Those who remain the audiences of newspapers and new broadcasts tend to be heavy news consumers, people who want significant amount of news and serious information. They value the kind of news reporting that provides social benefits. Unfortunately, they are getting less and less of that news as publishers, news producers, and editors continue pursuing the audiences that have left them and are satisfied by ambient news. In doing so, news executives are leaving their prime audiences of heavy news consumers increasingly dissatisfied and without much incentive to pay the increasing prices needed to maintain established news organizations.
If print and broadcast news organizations are to survive and serve the purposes for which they were established, they are going to have to start paying attention to the audiences they have, rather than the audiences they wish they had.
Saturday, 27 April 2013
The European television industry is one of the most balanced in the world, with public service broadcasters, advertising-supported broadcasters, and pay television operators reasonably dividing television revenues among themselves. For the 27 countries of the EU, pay TV accounts for about 38% of total revenue, public funded broadcasters for about 34%, and advertiser supported television for about 28%.
Unlike the US where private television dominates, most Europe private television began after liberalization broke the monopolies held by public service and state television in most countries. It has taken decades for private television to establish a mature place in the market.
When looking specific countries, however, total spending on TV (advertising, subscriptions, public funding) is not evenly spread. Adjusted for population, it ranges between €5 and €30 per person among nations, with an average of €15. There a notable differences between southern, central, and eastern European nations and nations in the north and west of Europe, where public service and pay TV are strong players.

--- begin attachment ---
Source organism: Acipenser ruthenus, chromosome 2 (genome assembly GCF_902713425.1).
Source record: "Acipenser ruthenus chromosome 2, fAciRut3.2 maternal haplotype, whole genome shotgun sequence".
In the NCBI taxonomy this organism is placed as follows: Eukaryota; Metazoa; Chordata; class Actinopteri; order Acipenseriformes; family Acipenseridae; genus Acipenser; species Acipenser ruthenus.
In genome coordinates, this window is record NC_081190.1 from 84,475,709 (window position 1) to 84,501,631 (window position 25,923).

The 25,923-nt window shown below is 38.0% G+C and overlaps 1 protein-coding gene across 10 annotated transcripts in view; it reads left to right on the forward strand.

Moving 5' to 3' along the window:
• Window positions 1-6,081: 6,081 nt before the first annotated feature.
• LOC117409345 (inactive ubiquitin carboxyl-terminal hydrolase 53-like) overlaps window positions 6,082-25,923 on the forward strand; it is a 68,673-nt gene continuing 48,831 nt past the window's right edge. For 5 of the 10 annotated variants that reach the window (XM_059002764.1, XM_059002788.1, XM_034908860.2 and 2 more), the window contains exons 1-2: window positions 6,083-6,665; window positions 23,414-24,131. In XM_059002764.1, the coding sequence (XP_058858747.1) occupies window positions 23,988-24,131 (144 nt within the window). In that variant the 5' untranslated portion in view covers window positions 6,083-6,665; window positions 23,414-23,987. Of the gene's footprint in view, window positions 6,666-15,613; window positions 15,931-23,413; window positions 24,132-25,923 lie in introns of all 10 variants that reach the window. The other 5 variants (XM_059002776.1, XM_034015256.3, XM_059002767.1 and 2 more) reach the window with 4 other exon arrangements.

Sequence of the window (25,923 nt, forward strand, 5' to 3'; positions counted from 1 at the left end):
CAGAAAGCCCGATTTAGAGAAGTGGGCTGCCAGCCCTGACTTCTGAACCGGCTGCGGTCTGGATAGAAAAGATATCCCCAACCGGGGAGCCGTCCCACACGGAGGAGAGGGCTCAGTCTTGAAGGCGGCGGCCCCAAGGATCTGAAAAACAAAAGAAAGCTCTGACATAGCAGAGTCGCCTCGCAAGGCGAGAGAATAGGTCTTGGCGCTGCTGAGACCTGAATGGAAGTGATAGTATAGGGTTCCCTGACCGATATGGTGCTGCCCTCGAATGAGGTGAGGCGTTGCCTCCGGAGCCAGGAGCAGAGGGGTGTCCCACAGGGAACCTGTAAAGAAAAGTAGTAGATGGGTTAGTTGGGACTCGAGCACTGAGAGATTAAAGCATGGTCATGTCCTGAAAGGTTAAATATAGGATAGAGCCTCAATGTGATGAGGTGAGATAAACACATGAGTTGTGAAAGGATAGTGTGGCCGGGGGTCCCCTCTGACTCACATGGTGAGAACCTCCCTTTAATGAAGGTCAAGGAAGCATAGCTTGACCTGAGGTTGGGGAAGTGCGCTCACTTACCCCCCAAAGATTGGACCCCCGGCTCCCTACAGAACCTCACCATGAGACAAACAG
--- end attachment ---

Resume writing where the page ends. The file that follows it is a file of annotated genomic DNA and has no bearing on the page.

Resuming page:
Some markets are skewed with unusually strong TV subsectors. In Germany and Sweden publicly-funded TV is unusually dominant; there is unusually poor performance of advertising-funded TV in Bulgaria, Estonia, Hungary, Latvia, Montenegro and Romania.
Today, pay television is the most positive sector in European television, with subscriptions for basic services and payments for video-on-demand services growing and the sector benefiting from the growth of video viewing on smartphones and tablets, particularly for its original programming.
Advertising-supported television is being squeezed between the more stable funding of public service broadcasters and pay TV providers and being hurt because advertisers in some countries remain reluctant to accept catch-up viewing in audience measurements for program broadcasts. It is not benefiting as much from video-on demand services as public service and pay TV broadcasters because much programming on advertising-supported TV is not original production owned by the broadcasters.
In order to survive in the new television environment, advertising-support TV in Europe has developed a diversified revenue, combining income from advertising, paid programming (home shopping, religious programming, etc.), product placement, sponsored events such as concerts and fairs, telecommunication promotions and services related to programming, income producing contests and lotteries, and renting studio space and providing video production services for advertising and corporate use.
Despite find their niches, both advertising supported and pay TV operators are now mounting efforts to obtain public funding to improve domestic program offering. In a number of countries they are asking policymakers to create contestable public funding to produce quality domestic content. They have asked cultural ministries to set aside funds for the purpose or asked regulators to divert portions of public service license-fee payments for the purpose.
In the contemporary environment, the business model of European advertising-supported TV needs significant addition, primarily because traditional TV advertising has low value for both viewers and advertisers today and there is a need to seek news ways to connect the two commercially. The extent to which they will rise to the occasion remains to be seen.